kernel /boot/vmlinuz-2.6.17-10-generic root=/dev/sda7 ro single
title Ubuntu, memtest86+
### END DEBIAN AUTOMAGIC KERNELS LIST
# This is a divider, added to separate the menu items below from the Debian
title Other operating systems:
# This entry automatically added by the Debian installer for a non-linux OS
# on /dev/sda2
title Windows Vista
Personally id get a spard HD
Im a total newb. But since i have a spare HD
i can try installs on it.
Thats the best advice a newbie can take. I've only hosed Windows once accidentally, but it is possible. After that experience, I bought a clearance hard drive, and used it for my Linux experience. At the time, I was using a 20gig drive to try different distros, then I got an 80 when it died. Now, I no longer use Windows, and have a 250gig drive dedicated to Linux.
Switch the Sata cable? Wow. Setting up a dual boot Windows/Linux system is pretty easy. Especially when you have an entire drive dedicated to Windows, and one for Linux. Simply go through the install process, and when asked to install Grub or Lilo bootloaders, install them. They will install to the MBR of the hard drives(probably both of them) and likely detect the Windows install, and create an entry for it.
If you don't want to risk putting Grub on the MBR of your Windows drive, I'd look at the Super Grub Disk. Follow the instructions to set up your system, and then put Grub on either a bootable floppy, or blank CD. When you turn on your PC, make sure the first boot device is whatever media you choose(floppy or CD), choose whatever you want to boot, and then boot it. Once the OS is started, you can remove the disk.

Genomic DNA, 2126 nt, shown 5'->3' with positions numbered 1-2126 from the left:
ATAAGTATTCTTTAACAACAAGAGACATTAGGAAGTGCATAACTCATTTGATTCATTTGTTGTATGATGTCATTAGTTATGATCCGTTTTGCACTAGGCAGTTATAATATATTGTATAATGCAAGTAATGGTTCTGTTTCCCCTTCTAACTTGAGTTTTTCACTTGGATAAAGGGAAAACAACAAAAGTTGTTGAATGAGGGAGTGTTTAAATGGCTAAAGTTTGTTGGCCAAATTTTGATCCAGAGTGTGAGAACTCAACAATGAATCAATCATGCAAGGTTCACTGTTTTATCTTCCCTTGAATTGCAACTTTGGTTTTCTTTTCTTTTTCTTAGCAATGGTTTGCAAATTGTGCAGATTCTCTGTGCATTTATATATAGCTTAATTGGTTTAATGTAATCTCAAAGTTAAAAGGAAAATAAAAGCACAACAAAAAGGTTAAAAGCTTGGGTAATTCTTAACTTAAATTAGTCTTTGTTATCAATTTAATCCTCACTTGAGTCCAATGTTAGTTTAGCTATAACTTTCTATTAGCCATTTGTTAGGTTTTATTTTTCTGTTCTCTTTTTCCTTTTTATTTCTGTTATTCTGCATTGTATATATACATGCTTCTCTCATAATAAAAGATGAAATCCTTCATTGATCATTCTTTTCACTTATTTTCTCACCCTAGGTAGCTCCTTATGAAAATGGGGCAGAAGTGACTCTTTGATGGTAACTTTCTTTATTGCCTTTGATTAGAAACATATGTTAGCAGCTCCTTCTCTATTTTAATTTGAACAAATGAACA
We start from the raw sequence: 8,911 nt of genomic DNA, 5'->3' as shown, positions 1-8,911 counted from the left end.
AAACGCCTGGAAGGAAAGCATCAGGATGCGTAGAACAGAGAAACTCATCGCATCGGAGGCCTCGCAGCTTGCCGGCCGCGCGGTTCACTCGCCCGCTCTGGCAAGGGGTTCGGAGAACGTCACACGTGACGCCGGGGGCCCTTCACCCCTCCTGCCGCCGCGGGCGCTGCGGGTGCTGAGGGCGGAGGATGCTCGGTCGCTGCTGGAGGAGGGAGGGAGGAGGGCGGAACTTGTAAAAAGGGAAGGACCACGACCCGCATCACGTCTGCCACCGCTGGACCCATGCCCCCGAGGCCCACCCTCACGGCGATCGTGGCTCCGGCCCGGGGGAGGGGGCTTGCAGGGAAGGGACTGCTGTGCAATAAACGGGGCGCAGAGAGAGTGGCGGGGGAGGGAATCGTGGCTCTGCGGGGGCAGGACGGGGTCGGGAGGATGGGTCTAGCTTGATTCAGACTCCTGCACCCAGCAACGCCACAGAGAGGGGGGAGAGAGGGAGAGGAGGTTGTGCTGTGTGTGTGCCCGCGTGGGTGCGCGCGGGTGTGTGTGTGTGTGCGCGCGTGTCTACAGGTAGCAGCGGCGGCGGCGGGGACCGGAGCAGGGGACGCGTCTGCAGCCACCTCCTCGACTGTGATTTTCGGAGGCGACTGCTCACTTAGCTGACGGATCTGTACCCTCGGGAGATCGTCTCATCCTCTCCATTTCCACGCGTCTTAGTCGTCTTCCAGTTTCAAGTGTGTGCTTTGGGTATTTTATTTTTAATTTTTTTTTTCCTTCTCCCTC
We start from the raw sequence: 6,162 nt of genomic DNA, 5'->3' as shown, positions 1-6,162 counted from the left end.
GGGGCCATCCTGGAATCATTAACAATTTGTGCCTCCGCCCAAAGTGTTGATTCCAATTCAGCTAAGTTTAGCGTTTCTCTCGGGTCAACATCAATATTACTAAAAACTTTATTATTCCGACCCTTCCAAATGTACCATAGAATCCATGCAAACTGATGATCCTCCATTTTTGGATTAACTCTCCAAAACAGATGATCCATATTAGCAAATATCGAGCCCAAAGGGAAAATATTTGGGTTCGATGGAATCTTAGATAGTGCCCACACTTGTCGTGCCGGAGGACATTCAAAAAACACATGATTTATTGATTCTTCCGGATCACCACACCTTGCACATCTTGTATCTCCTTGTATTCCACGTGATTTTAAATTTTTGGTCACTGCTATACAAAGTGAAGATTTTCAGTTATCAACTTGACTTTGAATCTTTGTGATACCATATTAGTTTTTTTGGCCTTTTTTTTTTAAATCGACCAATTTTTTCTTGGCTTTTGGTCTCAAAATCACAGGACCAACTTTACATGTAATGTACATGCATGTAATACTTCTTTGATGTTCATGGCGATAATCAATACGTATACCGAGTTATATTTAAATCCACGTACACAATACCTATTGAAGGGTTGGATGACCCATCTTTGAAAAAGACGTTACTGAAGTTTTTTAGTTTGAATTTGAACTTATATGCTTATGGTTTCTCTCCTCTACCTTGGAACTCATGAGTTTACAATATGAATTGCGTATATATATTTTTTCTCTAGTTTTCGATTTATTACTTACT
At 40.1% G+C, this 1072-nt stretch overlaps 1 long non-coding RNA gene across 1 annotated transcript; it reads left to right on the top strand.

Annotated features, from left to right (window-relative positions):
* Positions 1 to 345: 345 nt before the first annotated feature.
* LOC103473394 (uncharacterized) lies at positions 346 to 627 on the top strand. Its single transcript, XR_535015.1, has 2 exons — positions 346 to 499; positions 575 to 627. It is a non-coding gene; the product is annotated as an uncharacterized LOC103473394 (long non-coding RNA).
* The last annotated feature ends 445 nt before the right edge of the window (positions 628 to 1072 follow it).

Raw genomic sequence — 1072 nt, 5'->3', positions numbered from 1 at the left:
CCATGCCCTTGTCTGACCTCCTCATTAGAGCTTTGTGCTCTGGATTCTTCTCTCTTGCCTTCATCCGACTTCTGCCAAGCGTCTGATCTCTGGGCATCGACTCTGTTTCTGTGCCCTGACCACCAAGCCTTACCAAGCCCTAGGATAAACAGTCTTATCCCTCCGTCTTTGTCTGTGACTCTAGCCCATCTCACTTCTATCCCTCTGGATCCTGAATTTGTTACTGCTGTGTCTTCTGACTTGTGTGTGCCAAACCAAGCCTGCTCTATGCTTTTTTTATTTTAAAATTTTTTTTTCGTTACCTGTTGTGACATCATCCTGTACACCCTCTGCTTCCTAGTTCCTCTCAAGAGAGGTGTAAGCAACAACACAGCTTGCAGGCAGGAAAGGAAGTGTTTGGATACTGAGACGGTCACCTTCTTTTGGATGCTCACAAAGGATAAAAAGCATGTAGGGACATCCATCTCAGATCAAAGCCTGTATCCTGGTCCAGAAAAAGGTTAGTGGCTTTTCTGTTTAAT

Ok so as it stands i have two HDs in my box.
HD w WinXP is connected to my mobo and HD w Kubuntu isnt.
If i shut down and power down and then connect both HDs
will i get a prompt to select which
HD to run or will Win XP automatically run?
Most likely at this point, XP will automatically boot, becuase if you disconnected the XP drive during the install of Linux, then obviously the Linux installer, couldn't look for XP to create a grub menu entry.
Easy guys, don't throw too much info at the OP. You'll just scare him/her away from the whole idea.
Setting up a dual boot system on a single drive is quite easy and nothing to be afraid of if you simply take a little time to read up on it first and understand exactly what you need to do.
First, clean up your Windows install by cleaning up the file clutter and defragging it.
Then use Partition Magic or a similar tool to resize the Windows partition to allow unused space for your new Linux install. You need to make sure you don't make the Windows partition too small or Windows won't run properly. Examine it to see how much space it's actually using and allow some free space for it. Typically allow something like 20GB for it (depending on your drive size of course).
Once you have created enough free unpartitioned space on the drive, 15 - 20GB is more than enough, boot the system with the installation CD. It should allow you to create new partitions for you Linux system.
Create a swap partition of 1GB, and use the rest for a root (/) partition. This is the easiest partitioning scheme to go with. For file system, ext3 or reiser are good choices.